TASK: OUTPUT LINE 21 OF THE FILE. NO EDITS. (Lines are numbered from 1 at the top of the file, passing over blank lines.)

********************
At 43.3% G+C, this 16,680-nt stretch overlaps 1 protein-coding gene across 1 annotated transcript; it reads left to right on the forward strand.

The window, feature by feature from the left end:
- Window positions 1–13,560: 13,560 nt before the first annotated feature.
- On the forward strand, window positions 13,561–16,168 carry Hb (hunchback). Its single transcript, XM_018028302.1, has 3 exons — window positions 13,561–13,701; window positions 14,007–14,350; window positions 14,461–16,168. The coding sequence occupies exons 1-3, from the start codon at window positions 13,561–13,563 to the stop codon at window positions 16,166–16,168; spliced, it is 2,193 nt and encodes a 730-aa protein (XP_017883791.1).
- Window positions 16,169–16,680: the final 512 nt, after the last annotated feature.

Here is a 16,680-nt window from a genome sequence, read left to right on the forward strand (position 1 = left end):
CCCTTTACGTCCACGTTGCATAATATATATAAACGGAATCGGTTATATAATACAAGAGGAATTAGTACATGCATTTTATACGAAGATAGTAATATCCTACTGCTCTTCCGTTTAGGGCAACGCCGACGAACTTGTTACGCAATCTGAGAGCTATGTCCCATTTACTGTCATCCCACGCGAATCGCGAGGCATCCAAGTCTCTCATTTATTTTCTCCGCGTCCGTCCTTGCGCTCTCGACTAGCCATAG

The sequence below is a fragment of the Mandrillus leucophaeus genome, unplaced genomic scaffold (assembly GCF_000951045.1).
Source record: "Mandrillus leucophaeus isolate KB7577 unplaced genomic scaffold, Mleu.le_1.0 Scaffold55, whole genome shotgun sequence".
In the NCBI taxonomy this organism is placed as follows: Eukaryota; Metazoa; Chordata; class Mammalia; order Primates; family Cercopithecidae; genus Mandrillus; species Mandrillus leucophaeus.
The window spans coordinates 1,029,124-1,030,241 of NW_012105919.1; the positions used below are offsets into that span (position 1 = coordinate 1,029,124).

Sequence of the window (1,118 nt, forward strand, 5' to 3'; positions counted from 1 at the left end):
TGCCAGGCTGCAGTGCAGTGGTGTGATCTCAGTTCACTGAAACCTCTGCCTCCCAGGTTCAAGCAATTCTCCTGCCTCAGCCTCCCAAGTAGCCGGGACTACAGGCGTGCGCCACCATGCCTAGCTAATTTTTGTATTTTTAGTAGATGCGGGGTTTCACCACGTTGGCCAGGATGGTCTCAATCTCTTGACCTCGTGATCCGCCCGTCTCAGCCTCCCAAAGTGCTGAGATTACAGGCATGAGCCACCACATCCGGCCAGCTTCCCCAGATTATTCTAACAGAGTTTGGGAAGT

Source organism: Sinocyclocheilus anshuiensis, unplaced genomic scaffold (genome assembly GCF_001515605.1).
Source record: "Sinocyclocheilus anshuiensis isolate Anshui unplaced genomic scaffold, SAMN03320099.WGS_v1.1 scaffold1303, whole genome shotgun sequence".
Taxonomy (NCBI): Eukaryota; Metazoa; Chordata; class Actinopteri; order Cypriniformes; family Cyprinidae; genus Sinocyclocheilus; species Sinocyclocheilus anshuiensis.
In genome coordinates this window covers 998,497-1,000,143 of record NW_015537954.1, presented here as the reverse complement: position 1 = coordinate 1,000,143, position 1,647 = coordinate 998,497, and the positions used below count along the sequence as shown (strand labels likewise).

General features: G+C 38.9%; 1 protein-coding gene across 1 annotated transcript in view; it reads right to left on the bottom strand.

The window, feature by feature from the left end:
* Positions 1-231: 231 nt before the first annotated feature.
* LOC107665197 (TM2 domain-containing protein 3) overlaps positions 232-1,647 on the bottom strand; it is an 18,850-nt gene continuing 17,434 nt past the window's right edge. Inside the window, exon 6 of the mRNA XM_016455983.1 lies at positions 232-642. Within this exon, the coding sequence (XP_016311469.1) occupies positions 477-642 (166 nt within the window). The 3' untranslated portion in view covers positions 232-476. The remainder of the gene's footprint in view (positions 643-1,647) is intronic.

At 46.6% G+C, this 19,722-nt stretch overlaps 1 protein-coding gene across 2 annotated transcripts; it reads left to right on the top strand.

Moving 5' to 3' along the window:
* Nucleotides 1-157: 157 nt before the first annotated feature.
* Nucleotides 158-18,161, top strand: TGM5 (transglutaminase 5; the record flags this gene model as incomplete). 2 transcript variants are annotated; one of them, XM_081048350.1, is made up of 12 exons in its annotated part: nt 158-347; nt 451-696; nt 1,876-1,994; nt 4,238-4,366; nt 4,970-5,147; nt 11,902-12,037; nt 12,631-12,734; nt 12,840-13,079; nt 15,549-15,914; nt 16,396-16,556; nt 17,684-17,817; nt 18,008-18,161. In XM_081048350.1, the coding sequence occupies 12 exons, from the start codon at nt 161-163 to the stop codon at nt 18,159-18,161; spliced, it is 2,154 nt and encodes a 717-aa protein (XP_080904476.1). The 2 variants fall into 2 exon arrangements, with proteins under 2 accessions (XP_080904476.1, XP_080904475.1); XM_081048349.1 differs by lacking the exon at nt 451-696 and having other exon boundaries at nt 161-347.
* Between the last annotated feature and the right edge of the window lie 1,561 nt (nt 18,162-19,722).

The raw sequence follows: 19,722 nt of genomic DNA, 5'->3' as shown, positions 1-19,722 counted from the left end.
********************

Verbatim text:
* LOC107665197 (TM2 domain-containing protein 3) overlaps positions 232-1,647 on the bottom strand; it is an 18,850-nt gene continuing 17,434 nt past the window's right edge. Inside the window, exon 6 of the mRNA XM_016455983.1 lies at positions 232-642. Within this exon, the coding sequence (XP_016311469.1) occupies positions 477-642 (166 nt within the window). The 3' untranslated portion in view covers positions 232-476. The remainder of the gene's footprint in view (positions 643-1,647) is intronic.